In Kenya, I visited our projects in Meru and close to the coast around Shimba Hills. The contrast in the landscapes and experience from the two different parts of the country was striking, from the fertile soils around Mount Kenya to the vast plains around Kasigau, near Shimba Hills, both were incredible! As always I was impressed by the relationship that our field staff have built with the communities since the project was established and their knowledge of the local area.
I want to say a big thank you, ameseginalehu and asante to both teams for the trip; it is one I will remember!
Last month I returned from a site visit to four of our Kenyan cook stove projects; Aberdares, Kisumu, Eldoret and Mathira. During my time I saw Kenya’s beautiful scenery, saw the country’s passion and entrepreneurship and met some fantastic people. During the conversations I had with the beneficiaries of our projects, they expressed how the stoves had made tangible changes to their lives with sentiments that I will remember for many years. Below is a small selection of pictures from my trip:
A woman tends to her stove as she makes chai
From left to right, Richard, Virginia, Shreya, Moses and Lilian, on a cloudy day in Aberdares
Coffee plants grow in the shade of the banana trees
If you are going to paint, why not make it colourful?
Beautiful landscapes surrounded us near Kisumu
We met an inspiring local women’s group building stoves for local communities
A local farmer invited us to see his crops and offered a bag of tree tomatoes as a gift to the team!
Asante sana to all of the Kenya team!
CO2balance celebrated another milestone last week as we issued another of our Kenyan Improved Cook Stove projects under the Gold Standard. Situated in the coastal region of Kenya, the beautiful beaches are a popular tourist destination but local populations are still reliant on wood fuel and traditional three-stone fires for cooking. Over the past years we have monitored how our stoves have been helping to reduce the use of firewood leading to economic and health benefits for local people as well as lowering carbon emissions.
Since 1990 Kenya has lost on average 0.32% forest cover per year and though that does not sound very significant, it equates to more than 250,000 ha. This burden has fallen disproportionately on the coastal region of Kenya where fewer tree cover gains have been observed and our project is one that is helping to combat this decline. Biomass energy has hovered around 70% of total energy requirements for Kenya and seen little reduction in 40 years. 90% of this demand comes from the domestic sector and by providing more efficient cooking stoves, we can help to reduce the total demand for energy and therefore, wood, leading to multiple benefits for local people and the local environment.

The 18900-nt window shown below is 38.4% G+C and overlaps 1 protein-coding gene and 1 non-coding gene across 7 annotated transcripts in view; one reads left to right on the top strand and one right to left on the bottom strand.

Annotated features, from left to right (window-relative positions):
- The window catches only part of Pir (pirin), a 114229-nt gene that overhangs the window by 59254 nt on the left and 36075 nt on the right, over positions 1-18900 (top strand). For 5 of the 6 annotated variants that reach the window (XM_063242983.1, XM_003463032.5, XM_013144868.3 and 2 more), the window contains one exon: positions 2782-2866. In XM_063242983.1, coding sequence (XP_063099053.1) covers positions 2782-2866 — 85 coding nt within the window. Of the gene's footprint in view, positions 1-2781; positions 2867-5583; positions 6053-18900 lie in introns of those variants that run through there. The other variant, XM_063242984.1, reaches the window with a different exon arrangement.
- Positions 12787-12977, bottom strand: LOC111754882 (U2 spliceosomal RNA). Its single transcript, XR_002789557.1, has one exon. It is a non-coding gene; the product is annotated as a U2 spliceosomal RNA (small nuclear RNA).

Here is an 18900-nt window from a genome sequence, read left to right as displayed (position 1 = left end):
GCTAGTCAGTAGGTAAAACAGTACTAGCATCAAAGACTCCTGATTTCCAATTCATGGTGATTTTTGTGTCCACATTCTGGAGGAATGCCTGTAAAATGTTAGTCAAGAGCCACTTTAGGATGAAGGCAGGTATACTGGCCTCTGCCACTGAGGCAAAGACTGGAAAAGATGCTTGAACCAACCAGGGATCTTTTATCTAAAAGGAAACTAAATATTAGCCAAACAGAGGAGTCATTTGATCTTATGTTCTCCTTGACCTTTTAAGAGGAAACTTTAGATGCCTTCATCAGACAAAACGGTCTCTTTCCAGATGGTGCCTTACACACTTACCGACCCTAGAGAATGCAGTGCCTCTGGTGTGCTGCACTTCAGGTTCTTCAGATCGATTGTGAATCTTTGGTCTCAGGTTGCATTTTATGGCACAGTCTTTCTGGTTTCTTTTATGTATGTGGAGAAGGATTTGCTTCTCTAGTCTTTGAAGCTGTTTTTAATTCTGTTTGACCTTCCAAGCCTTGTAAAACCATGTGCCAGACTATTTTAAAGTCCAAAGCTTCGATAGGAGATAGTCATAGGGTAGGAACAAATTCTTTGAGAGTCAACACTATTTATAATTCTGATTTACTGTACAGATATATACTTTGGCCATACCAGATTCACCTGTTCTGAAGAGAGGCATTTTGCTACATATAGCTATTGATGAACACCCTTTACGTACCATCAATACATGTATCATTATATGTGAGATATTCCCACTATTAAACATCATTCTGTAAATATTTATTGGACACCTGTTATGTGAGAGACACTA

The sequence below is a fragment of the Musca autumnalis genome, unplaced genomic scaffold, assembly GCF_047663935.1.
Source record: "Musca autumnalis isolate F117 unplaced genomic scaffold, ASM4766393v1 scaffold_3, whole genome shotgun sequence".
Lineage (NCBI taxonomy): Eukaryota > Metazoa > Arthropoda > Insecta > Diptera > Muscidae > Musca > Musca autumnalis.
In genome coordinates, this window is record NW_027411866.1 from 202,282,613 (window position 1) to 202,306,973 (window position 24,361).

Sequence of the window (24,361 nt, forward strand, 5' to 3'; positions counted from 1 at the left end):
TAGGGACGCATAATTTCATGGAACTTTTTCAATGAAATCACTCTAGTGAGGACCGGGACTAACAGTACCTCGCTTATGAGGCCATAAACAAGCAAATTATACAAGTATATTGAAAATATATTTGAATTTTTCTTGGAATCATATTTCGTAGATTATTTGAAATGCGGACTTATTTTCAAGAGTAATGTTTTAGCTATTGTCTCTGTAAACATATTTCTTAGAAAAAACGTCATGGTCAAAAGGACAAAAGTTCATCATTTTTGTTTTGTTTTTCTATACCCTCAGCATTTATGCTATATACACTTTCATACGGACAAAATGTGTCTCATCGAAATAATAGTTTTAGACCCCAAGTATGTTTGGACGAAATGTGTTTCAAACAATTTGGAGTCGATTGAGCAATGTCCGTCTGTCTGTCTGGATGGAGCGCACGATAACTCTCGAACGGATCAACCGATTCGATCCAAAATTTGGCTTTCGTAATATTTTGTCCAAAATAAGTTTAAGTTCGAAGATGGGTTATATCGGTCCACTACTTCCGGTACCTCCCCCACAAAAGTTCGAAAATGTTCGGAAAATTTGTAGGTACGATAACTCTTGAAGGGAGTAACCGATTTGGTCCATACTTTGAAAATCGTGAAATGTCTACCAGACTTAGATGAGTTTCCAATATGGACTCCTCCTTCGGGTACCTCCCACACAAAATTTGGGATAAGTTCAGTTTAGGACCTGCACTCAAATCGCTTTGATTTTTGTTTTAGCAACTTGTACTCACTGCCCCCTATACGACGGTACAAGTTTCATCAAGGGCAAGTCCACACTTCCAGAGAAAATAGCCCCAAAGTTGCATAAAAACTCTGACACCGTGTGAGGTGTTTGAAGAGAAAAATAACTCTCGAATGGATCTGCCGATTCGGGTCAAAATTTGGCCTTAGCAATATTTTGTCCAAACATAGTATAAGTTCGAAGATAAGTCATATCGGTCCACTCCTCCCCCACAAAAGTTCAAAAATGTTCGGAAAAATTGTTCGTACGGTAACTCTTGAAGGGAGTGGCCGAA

Next week, on April 22nd, the environment will come under focus as the world celebrates another annual ‘Earth Day’; this one bears more significance than most as world leaders gather at the United Nations in New York to sign the Paris Agreement. As the Paris Agreement will no doubt gain extra media attention next week, we look at the ‘need-to-knows’ of this historic accord.
Haven’t they already agreed?
The signing is the second of three steps before the Paris Agreement takes effect with the first being the adoption of the text by negotiators at COP21. The final stage will be the ratification by individual nations at a later date.
What’s the big deal?
This is set to be the largest single-day signing of an international agreement and represents a monumental diplomatic feat as almost every nation reaches a consensus on the need for concerted efforts to mitigate and adapt to climate change.
Didn’t we know that already?
For years there has been overwhelming scientific consensus on the dangers of climate change under a ‘business-as-usual’ scenario however political logjams have marred any significant international efforts to curb greenhouse gas emissions. The innovative approach to discussions in Paris were widely regarded as being key to achieving successful negotiations.
So what did they actually agree?
The text of the agreement centred around a few key numbers:
- Limit global warming to 2°C (while aiming for 1.5°C)
- 189 countries submitted targets in the form of Intended National Determined Contributions (INDCs) accounting for 99% of global emissions
- Countries must re-assess their targets every 5 years (from 2023); they cannot lower them and are encouraged to set more ambitious targets over time
The final question is when will it take effect? The agreement needs to be ratified at a national level by 55 countries representing 55% of emissions. It is possible that enough countries will move it through the approval process for that to happen this year however given the varying domestic approval timelines, 2017 is more likely.
In the meantime, there are constant and growing efforts from businesses, organisations and individuals around the world to reduce their own impact. Progress has been slow to get to where we are now but the pace is accelerating; the more we do, the more we abate the negative impacts of climate change and next Friday will be one step further along the path.